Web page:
• Anodized finishes – The thick oxide coating produced by electro-chemical treatment can be transparent or have integral color. Red, green and blue dyes used in the 1950s are fading unevenly. The gold, brown, gray and black pigments have a better survival rate and still hold their color. Anodizing can improve the resistance to weather and can be further enhanced (depending upon the chemical formula) to resist wear and abrasion. An eraser will not scratch an anodized coating, nor will the eraser darken. It is more difficult to pierce the coating with a needle and one would hear the scratch. The scratch in the surface would actually be wider than the point of the needle. Sometimes anodized aluminum is coated with an organic coating (lacquer). When testing, be sure to recognize the organic coating as well.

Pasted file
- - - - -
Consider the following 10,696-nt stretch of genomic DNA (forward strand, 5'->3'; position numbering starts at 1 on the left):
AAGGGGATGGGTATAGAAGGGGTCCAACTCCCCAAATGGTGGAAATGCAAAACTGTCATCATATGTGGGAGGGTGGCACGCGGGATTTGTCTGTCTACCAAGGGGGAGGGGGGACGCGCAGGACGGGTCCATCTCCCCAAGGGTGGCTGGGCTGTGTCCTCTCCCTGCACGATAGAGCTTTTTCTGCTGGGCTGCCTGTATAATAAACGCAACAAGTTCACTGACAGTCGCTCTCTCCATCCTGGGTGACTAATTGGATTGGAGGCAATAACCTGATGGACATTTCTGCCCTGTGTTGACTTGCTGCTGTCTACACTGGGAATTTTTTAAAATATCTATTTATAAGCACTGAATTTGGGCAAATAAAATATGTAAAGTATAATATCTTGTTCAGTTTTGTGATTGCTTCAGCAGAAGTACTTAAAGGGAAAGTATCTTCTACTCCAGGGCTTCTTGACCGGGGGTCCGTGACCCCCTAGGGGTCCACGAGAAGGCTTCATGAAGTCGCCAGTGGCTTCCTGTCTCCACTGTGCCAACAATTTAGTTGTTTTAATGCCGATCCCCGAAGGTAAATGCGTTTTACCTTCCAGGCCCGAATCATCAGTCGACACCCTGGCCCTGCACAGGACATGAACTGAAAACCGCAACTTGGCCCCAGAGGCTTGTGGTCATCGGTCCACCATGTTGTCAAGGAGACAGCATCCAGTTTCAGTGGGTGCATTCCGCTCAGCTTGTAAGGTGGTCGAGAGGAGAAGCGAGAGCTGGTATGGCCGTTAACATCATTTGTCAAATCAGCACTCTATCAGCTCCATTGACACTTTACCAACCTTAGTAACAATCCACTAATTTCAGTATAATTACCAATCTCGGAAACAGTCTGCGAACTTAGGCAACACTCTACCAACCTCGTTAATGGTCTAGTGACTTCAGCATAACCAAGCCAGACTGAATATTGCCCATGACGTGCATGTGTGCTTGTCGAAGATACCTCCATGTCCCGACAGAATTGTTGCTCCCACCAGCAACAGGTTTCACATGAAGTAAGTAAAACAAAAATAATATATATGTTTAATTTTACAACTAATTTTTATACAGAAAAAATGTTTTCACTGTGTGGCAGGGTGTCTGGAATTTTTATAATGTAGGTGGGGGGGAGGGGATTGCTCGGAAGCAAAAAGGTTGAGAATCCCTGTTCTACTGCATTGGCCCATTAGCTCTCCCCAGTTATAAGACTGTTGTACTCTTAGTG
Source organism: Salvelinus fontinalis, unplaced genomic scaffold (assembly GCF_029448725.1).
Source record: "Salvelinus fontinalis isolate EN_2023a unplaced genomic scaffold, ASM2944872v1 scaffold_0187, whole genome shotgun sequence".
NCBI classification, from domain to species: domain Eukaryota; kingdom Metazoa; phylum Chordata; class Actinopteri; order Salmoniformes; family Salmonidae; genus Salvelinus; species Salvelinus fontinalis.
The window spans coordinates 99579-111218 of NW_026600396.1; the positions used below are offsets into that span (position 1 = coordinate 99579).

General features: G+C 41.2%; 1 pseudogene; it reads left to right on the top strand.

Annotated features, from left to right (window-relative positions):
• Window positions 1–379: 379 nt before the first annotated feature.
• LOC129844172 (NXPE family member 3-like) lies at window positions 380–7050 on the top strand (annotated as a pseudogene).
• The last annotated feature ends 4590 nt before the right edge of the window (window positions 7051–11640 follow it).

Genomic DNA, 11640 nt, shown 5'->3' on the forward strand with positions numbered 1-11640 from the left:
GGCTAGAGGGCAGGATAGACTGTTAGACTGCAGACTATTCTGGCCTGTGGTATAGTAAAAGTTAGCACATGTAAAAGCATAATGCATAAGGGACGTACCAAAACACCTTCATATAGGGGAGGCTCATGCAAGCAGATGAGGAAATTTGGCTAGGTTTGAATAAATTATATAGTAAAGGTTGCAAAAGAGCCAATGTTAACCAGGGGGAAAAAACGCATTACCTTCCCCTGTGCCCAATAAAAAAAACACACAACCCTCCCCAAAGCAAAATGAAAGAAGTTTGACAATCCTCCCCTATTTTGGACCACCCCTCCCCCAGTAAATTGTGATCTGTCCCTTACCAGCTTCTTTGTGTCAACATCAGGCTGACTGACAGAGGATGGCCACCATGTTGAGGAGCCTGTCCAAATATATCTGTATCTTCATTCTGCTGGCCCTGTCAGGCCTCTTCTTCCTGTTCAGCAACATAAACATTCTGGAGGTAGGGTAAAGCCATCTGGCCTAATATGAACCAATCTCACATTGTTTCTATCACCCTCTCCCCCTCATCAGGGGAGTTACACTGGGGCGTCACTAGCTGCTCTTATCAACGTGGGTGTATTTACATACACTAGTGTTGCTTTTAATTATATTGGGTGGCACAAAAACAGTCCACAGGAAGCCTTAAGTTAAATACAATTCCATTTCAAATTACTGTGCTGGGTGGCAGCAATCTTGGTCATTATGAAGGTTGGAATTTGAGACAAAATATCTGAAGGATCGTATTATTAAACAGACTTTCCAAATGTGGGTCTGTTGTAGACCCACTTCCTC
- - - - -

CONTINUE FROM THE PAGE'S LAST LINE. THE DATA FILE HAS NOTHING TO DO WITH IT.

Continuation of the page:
• Chemical-conversion finishes – Created by chemical methods only, the conversion coatings are thinner and are generally used as a base for painting. Scratch marks will be a bit broader than the needle and there would be no scratch or color change with an eraser.

• Painted finishes – Painted finishes should be easily detected with a steel needle as paints are much softer than any metal. Paint is applied over a conversion coating in a controlled environment or in the field to any weathered aluminum that is clean and free of grease and has had the surface abraded.

• Porcelain-enameled finishes – Porcelain finishes are very hard and can be smooth or textured. These finishes go through a ceramic process that requires firing. A steel needle can break before it penetrates this surface.